The assistant of Polish military engineer Tadeusz Kosciuszko, Agrippa Hull was a free Black soldier who fought in the Revolutionary War. He would enlist for the American side in 1777 at the age of 18.
He was assigned to Kosciuszko who handled the defenses for the Patriot forces. Hull would see action in several southern conflicts. With Kosciuszko work done, Hull was offered a chance to join him in Poland but declined. Instead, he would spend the remainder of his service in the north.
DURING AND AFTER THE WAR
Towards the end of his six years of service, Agrippa Hull worked in the medical corps. It was here that he picked up basic surgical and medical skills. Hull’s dedication to the war cause resulted in Kosciuszko becoming an abolitionist.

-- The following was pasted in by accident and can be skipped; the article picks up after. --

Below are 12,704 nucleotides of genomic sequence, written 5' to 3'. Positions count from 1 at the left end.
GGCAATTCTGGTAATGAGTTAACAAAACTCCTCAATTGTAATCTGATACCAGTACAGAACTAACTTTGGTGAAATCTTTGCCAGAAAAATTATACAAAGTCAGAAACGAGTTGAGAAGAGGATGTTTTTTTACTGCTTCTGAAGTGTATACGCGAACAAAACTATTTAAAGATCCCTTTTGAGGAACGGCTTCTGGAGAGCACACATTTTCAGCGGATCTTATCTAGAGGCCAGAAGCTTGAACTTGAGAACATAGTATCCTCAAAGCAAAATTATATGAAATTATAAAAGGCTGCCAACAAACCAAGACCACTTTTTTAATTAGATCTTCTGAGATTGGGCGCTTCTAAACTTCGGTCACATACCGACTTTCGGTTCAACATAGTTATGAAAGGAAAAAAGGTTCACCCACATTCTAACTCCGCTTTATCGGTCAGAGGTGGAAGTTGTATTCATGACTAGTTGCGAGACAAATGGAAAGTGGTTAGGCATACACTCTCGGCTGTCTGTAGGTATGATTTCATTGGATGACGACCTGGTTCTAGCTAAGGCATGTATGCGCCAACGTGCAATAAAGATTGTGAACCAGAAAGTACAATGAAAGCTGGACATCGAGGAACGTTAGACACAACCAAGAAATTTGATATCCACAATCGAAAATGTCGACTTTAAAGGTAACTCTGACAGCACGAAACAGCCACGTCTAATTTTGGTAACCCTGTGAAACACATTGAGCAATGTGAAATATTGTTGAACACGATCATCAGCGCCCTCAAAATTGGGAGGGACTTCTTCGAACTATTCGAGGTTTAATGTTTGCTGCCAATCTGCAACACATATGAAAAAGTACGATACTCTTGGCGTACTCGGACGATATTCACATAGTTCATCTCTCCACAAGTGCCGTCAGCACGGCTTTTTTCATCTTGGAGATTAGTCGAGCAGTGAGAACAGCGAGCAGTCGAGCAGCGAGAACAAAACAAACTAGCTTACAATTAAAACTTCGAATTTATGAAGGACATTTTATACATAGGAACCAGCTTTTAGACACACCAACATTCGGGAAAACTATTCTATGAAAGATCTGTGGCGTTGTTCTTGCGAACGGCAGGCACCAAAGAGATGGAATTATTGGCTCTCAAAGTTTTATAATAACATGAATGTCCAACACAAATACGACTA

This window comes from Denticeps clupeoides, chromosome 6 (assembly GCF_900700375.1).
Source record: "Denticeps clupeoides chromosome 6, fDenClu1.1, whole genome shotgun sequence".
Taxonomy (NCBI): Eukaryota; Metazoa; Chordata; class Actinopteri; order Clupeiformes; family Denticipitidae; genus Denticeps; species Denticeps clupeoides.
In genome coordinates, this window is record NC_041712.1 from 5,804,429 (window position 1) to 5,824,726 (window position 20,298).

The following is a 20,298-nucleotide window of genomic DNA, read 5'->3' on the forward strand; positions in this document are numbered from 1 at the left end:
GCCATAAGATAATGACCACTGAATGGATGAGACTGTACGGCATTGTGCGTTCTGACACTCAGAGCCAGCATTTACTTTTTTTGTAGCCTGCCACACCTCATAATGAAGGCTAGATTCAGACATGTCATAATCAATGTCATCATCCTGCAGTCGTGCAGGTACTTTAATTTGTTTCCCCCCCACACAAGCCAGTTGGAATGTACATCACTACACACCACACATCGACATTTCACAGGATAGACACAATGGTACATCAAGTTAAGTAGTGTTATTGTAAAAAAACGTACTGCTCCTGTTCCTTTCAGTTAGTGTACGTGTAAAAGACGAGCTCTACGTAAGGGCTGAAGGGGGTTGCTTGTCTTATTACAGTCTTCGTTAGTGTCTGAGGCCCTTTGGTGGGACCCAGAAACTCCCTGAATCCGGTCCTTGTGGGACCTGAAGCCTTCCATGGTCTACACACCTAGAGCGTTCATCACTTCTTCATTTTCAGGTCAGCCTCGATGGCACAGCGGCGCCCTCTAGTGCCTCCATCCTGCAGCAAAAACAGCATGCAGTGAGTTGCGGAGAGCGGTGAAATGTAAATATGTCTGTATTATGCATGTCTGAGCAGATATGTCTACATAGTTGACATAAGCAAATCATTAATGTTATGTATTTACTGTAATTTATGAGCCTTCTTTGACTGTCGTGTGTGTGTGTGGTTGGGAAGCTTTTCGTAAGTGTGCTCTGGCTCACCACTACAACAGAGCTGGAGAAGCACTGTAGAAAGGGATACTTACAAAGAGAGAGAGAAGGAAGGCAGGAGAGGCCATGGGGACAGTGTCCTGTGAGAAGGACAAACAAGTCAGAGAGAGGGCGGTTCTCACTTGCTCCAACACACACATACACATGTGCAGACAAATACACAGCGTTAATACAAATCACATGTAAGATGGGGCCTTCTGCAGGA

The interesting thing here was that he was a friend of Thomas Jefferson and left it to him to execute his wishes. Kosciuszko wanted his wealth to be used for purchasing the freedom of Black slaves in the U.S. Jefferson opted not to do so in 1817 and simply gave the money to Kosciuszko’s family in Poland.
As for Agrippa Hull, he settled in Stockbridge, Massachusetts where Elizabeth Freeman resided. He would work in the same house as Freeman for abolitionist lawyer Theodore Sedgwick. Taking his savings, he would buy property throughout the town and ended up one of the Stockbridge’s 14 largest Black landowners. He farmed the land and was considered above 40 percent of White landowners in town.
Hull did everything an upstanding citizen was expected to do during that period. He attended church, dealt fairly in business, remained debt free, and was a pillar of the community. He would pass May 21, 1848, at the age of 89.